Peak aerobic capacity (VO2 peak) is severely worsened after disabling stroke, having serious implications for function, metabolism, and ongoing cardiovascular risk. Various research has shown that modest improvements in VO2 peak are possible in stroke participants with aerobic exercise training. The purpose of this study was to test the extent to which greater enhancements in VO2 peak after stroke are possible by comparing the use of a progressive intensity programme and a normal training rogramme. This was achieved through a RCT measuring change in VO2 peak, 6-minute walk distance (6MWD), 30-ft walk times (30WT), and 48-hour step counts (48SC). The intensity based programme aimed to reach 80% heart rate reserve [HRR]) with those undergoing lower intensity treadmill training 50% HRR as well as training for longer in an effort to approximately match workload/caloric expenditure. High intensity participants (n = 18) had significantly greater gains in VO2 peak (+34%) than low intensity participants (n = 16; +5%) across the 6-month intervention period (P = .001, group × time interaction). Conversely, there was no statistical difference between groups in the changes observed for 6MWD, 30WT, or 48SC.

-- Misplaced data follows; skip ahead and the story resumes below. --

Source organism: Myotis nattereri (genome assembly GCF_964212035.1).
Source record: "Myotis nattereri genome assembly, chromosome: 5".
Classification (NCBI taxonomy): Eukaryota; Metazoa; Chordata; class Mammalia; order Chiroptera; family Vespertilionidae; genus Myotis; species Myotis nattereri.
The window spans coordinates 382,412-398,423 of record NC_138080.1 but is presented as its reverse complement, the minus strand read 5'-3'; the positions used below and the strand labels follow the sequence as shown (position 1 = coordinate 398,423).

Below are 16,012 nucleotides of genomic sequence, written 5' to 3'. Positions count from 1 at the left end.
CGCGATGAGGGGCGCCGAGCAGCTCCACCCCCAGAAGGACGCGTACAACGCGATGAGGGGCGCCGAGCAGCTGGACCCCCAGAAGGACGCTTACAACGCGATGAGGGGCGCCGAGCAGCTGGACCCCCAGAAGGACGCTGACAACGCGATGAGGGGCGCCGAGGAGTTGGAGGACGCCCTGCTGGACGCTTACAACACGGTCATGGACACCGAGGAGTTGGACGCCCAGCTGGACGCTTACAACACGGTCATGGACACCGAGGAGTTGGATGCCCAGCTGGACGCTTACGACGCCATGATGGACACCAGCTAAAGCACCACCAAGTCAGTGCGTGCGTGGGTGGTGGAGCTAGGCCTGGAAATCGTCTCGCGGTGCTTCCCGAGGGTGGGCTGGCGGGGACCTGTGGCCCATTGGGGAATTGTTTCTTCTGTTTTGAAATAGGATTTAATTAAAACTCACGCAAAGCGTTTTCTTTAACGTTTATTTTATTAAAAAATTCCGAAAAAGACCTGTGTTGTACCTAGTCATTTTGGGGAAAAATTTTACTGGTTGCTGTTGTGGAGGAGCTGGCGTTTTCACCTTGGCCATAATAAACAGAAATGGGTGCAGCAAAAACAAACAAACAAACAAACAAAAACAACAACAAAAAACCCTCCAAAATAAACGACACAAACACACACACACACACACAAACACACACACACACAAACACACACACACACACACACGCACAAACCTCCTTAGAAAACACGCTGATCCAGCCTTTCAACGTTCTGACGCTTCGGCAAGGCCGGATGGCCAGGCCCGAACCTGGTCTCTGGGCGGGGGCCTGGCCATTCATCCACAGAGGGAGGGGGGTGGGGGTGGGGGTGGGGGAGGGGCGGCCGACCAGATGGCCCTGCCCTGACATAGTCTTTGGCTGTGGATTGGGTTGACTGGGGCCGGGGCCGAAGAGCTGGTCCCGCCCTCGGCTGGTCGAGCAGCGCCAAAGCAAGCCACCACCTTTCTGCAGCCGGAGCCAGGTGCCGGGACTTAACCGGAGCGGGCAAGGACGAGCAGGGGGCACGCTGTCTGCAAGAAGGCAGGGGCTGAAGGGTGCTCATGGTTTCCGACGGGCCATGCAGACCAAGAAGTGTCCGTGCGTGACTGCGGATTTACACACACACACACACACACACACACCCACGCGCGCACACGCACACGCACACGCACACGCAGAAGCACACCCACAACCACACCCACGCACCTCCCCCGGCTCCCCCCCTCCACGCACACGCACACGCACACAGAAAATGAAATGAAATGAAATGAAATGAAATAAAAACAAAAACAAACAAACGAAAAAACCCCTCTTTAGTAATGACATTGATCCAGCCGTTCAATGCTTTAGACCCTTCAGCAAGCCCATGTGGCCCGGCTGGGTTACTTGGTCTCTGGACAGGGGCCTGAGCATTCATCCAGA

High intensity is far more effective than LO-TM for improving VO2 peak after disabling stroke. The magnitude of relative improvement for high intensity was double compared with previous reports from our laboratory with probable clinical significance for this population.